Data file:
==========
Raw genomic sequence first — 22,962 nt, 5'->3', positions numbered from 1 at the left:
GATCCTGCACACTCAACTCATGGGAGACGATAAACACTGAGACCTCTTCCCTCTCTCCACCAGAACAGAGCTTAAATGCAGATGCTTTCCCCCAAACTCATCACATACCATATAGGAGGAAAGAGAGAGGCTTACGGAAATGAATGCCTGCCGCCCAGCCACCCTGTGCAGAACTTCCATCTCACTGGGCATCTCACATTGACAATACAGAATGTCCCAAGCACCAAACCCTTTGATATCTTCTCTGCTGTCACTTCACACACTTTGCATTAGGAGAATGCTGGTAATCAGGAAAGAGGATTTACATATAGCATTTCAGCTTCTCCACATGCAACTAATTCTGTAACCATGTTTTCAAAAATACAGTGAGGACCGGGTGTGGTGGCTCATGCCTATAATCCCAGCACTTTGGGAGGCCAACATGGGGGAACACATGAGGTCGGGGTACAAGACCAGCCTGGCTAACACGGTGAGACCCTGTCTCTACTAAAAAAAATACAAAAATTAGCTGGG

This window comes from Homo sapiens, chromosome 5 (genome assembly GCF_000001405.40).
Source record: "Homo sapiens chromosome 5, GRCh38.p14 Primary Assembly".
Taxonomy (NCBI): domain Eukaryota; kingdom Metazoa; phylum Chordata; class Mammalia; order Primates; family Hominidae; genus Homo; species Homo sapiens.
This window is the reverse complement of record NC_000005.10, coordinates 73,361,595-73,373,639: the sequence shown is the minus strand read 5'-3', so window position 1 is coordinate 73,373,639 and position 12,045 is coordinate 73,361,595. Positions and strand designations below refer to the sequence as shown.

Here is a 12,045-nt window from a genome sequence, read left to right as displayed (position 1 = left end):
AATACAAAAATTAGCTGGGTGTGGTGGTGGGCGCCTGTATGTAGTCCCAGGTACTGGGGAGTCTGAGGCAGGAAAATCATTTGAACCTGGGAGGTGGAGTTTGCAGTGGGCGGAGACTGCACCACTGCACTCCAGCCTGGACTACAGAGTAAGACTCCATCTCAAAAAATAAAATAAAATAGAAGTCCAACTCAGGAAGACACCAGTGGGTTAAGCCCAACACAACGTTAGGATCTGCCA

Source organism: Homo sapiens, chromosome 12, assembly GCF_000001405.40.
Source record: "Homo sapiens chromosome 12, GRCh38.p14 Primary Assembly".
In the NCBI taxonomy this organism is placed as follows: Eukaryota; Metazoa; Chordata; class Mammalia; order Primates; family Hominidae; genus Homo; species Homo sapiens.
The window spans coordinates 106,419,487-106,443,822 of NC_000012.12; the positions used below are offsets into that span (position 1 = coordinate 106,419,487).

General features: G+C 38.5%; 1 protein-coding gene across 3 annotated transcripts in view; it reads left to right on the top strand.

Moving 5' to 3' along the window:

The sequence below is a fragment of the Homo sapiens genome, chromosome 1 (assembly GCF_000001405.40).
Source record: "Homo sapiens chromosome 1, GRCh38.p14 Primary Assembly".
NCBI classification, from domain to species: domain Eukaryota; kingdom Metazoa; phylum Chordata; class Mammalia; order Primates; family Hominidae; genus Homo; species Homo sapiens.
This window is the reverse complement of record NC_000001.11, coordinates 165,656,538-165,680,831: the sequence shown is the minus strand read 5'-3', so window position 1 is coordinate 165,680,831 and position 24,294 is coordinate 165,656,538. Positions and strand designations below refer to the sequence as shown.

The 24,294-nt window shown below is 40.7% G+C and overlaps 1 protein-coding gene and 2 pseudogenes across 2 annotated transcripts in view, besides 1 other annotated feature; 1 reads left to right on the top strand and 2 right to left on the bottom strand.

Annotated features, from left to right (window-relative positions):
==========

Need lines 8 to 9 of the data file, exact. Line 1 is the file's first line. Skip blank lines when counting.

AATACAAAAATTAGCTGGGTGTGGTGGTGGGCGCCTGTATGTAGTCCCAGGTACTGGGGAGTCTGAGGCAGGAAAATCATTTGAACCTGGGAGGTGGAGTTTGCAGTGGGCGGAGACTGCACCACTGCACTCCAGCCTGGACTACAGAGTAAGACTCCATCTCAAAAAATAAAATAAAATAGAAGTCCAACTCAGGAAGACACCAGTGGGTTAAGCCCAACACAACGTTAGGATCTGCCA

Source organism: Homo sapiens, chromosome 12, assembly GCF_000001405.40.